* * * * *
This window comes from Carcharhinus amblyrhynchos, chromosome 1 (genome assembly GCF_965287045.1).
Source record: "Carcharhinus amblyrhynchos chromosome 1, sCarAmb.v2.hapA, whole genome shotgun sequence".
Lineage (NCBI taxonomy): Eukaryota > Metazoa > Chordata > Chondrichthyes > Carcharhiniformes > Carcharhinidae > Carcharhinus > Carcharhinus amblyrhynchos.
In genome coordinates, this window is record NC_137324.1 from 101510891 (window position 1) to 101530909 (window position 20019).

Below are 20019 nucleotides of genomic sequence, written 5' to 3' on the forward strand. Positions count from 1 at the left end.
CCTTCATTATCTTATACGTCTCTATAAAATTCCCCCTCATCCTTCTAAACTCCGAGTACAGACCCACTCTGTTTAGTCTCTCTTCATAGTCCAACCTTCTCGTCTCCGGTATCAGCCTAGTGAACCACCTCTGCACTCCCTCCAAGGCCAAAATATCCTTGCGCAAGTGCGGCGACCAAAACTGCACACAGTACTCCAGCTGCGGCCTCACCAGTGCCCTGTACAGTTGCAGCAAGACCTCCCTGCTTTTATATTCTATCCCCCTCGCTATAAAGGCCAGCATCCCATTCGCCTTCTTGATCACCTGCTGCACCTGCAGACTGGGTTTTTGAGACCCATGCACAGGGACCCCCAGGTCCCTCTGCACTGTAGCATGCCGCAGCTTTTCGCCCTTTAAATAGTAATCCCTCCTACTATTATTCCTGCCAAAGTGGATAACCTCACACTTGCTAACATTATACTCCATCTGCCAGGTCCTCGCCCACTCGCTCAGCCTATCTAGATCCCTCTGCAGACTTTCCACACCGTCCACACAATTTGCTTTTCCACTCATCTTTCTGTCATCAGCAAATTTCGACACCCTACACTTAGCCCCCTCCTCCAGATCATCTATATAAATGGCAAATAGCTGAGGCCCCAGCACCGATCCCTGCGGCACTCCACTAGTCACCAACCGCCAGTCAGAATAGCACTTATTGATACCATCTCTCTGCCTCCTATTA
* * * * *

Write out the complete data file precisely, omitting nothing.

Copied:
This window comes from Carcharhinus amblyrhynchos, chromosome 1 (genome assembly GCF_965287045.1).
Source record: "Carcharhinus amblyrhynchos chromosome 1, sCarAmb.v2.hapA, whole genome shotgun sequence".
Lineage (NCBI taxonomy): Eukaryota > Metazoa > Chordata > Chondrichthyes > Carcharhiniformes > Carcharhinidae > Carcharhinus > Carcharhinus amblyrhynchos.
In genome coordinates, this window is record NC_137324.1 from 101510891 (window position 1) to 101530909 (window position 20019).

Below are 20019 nucleotides of genomic sequence, written 5' to 3' on the forward strand. Positions count from 1 at the left end.
CCTTCATTATCTTATACGTCTCTATAAAATTCCCCCTCATCCTTCTAAACTCCGAGTACAGACCCACTCTGTTTAGTCTCTCTTCATAGTCCAACCTTCTCGTCTCCGGTATCAGCCTAGTGAACCACCTCTGCACTCCCTCCAAGGCCAAAATATCCTTGCGCAAGTGCGGCGACCAAAACTGCACACAGTACTCCAGCTGCGGCCTCACCAGTGCCCTGTACAGTTGCAGCAAGACCTCCCTGCTTTTATATTCTATCCCCCTCGCTATAAAGGCCAGCATCCCATTCGCCTTCTTGATCACCTGCTGCACCTGCAGACTGGGTTTTTGAGACCCATGCACAGGGACCCCCAGGTCCCTCTGCACTGTAGCATGCCGCAGCTTTTCGCCCTTTAAATAGTAATCCCTCCTACTATTATTCCTGCCAAAGTGGATAACCTCACACTTGCTAACATTATACTCCATCTGCCAGGTCCTCGCCCACTCGCTCAGCCTATCTAGATCCCTCTGCAGACTTTCCACACCGTCCACACAATTTGCTTTTCCACTCATCTTTCTGTCATCAGCAAATTTCGACACCCTACACTTAGCCCCCTCCTCCAGATCATCTATATAAATGGCAAATAGCTGAGGCCCCAGCACCGATCCCTGCGGCACTCCACTAGTCACCAACCGCCAGTCAGAATAGCACTTATTGATACCATCTCTCTGCCTCCTATTA